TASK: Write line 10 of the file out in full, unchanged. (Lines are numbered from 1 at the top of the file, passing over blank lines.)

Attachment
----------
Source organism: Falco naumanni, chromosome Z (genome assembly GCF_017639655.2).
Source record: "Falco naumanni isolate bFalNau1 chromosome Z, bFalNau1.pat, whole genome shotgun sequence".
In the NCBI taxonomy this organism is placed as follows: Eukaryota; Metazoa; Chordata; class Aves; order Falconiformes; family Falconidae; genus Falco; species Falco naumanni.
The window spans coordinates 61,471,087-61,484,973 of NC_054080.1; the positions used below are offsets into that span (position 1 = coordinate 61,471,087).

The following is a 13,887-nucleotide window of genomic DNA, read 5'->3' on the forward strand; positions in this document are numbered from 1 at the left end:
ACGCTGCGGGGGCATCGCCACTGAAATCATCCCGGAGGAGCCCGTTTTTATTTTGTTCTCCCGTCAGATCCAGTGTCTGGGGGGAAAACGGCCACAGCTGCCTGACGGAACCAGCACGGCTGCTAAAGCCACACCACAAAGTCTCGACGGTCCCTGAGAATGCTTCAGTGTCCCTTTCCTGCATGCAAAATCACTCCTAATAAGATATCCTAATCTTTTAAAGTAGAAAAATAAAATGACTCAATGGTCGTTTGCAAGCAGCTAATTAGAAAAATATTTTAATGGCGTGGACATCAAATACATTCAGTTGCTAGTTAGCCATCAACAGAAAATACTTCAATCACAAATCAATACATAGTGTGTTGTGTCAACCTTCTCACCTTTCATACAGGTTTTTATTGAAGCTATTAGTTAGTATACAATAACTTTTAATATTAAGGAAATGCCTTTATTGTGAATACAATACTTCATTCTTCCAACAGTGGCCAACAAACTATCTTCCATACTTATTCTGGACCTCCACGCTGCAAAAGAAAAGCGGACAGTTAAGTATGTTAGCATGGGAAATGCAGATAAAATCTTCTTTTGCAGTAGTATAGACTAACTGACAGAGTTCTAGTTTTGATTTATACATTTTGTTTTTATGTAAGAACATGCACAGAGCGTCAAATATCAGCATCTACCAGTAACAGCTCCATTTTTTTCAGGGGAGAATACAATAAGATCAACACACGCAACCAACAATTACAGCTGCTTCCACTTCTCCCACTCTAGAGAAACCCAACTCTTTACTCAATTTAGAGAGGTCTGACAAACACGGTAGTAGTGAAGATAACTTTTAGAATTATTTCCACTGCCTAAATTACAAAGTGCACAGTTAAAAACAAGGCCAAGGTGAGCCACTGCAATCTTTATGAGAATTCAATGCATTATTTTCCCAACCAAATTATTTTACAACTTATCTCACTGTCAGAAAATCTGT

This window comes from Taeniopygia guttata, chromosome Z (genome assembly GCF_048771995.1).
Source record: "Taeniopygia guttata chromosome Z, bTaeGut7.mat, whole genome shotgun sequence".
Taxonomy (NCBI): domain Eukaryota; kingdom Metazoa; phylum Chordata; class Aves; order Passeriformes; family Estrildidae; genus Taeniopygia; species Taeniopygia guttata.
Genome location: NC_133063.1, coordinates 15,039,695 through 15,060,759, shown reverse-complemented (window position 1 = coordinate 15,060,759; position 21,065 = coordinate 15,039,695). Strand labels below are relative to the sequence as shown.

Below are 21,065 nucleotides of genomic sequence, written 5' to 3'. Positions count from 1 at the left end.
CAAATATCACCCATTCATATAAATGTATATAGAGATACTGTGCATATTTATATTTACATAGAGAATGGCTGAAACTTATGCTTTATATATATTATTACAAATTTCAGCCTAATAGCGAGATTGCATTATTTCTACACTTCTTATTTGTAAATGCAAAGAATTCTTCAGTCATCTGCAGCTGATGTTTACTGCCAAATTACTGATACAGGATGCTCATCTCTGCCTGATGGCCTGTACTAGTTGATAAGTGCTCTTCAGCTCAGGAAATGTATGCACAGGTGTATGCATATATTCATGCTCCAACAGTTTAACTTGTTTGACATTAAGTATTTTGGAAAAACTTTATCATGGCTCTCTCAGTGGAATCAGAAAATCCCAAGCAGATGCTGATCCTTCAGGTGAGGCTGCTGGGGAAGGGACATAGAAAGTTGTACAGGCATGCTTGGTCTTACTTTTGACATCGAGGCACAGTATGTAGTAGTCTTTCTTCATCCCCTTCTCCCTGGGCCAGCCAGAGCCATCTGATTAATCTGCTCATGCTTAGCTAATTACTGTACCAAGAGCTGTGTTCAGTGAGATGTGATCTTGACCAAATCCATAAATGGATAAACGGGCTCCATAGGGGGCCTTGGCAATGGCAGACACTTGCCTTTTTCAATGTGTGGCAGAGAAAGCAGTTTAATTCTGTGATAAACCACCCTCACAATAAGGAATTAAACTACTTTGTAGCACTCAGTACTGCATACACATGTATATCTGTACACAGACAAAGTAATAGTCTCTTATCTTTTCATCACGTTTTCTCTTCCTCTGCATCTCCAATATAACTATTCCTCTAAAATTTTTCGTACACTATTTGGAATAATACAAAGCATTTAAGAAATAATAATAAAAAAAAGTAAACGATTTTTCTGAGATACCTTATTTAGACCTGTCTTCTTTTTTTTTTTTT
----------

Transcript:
Genome location: NC_133063.1, coordinates 15,039,695 through 15,060,759, shown reverse-complemented (window position 1 = coordinate 15,060,759; position 21,065 = coordinate 15,039,695). Strand labels below are relative to the sequence as shown.